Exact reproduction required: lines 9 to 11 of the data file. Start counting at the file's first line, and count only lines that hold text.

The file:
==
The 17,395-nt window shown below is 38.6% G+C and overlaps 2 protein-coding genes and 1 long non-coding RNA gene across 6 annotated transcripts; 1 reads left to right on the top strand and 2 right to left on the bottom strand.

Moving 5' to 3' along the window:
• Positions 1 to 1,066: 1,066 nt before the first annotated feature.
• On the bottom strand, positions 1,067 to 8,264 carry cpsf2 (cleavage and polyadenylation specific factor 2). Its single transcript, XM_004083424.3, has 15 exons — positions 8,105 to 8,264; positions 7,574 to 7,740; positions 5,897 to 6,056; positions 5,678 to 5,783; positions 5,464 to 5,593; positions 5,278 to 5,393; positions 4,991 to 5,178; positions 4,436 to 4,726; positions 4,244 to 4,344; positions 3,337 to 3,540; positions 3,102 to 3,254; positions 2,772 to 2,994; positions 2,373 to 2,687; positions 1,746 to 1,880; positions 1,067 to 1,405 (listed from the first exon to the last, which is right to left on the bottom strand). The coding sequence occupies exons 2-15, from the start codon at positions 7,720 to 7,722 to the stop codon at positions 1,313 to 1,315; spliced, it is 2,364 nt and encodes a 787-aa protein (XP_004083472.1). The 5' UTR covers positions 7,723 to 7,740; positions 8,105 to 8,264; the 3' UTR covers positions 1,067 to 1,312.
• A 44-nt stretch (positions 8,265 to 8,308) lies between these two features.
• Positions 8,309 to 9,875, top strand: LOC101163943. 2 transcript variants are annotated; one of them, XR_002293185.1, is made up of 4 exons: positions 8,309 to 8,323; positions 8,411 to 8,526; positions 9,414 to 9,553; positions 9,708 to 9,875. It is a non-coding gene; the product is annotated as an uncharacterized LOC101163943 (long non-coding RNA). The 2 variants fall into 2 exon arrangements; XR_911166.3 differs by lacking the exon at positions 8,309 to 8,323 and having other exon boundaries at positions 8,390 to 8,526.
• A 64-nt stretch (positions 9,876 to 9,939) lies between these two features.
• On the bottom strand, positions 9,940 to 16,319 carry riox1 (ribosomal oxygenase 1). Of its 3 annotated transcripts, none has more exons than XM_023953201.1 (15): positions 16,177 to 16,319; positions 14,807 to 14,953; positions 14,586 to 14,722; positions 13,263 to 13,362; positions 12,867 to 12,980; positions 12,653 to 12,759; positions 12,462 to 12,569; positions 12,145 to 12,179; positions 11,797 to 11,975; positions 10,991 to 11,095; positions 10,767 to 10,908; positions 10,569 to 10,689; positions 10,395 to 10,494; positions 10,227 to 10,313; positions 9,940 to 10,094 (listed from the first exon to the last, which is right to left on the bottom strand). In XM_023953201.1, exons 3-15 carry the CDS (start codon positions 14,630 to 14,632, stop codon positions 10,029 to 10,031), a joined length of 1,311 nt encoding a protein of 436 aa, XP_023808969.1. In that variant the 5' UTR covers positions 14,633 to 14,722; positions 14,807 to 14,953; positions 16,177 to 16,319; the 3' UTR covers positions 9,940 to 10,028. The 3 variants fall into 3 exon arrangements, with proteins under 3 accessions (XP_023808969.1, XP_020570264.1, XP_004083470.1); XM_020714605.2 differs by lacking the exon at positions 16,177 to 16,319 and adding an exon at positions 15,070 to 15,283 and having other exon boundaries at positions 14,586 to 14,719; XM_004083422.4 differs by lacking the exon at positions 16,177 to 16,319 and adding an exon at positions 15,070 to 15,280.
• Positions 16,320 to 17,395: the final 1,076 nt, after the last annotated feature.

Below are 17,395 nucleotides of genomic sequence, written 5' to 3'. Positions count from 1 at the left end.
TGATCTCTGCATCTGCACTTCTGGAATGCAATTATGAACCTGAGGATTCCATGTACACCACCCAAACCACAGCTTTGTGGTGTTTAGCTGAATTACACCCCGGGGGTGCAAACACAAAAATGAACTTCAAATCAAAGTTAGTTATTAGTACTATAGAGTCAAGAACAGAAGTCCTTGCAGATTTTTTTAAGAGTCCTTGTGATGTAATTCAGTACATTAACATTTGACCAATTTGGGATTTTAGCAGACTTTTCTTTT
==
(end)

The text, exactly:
• Positions 16,320 to 17,395: the final 1,076 nt, after the last annotated feature.

Below are 17,395 nucleotides of genomic sequence, written 5' to 3'. Positions count from 1 at the left end.
TGATCTCTGCATCTGCACTTCTGGAATGCAATTATGAACCTGAGGATTCCATGTACACCACCCAAACCACAGCTTTGTGGTGTTTAGCTGAATTACACCCCGGGGGTGCAAACACAAAAATGAACTTCAAATCAAAGTTAGTTATTAGTACTATAGAGTCAAGAACAGAAGTCCTTGCAGATTTTTTTAAGAGTCCTTGTGATGTAATTCAGTACATTAACATTTGACCAATTTGGGATTTTAGCAGACTTTTCTTTT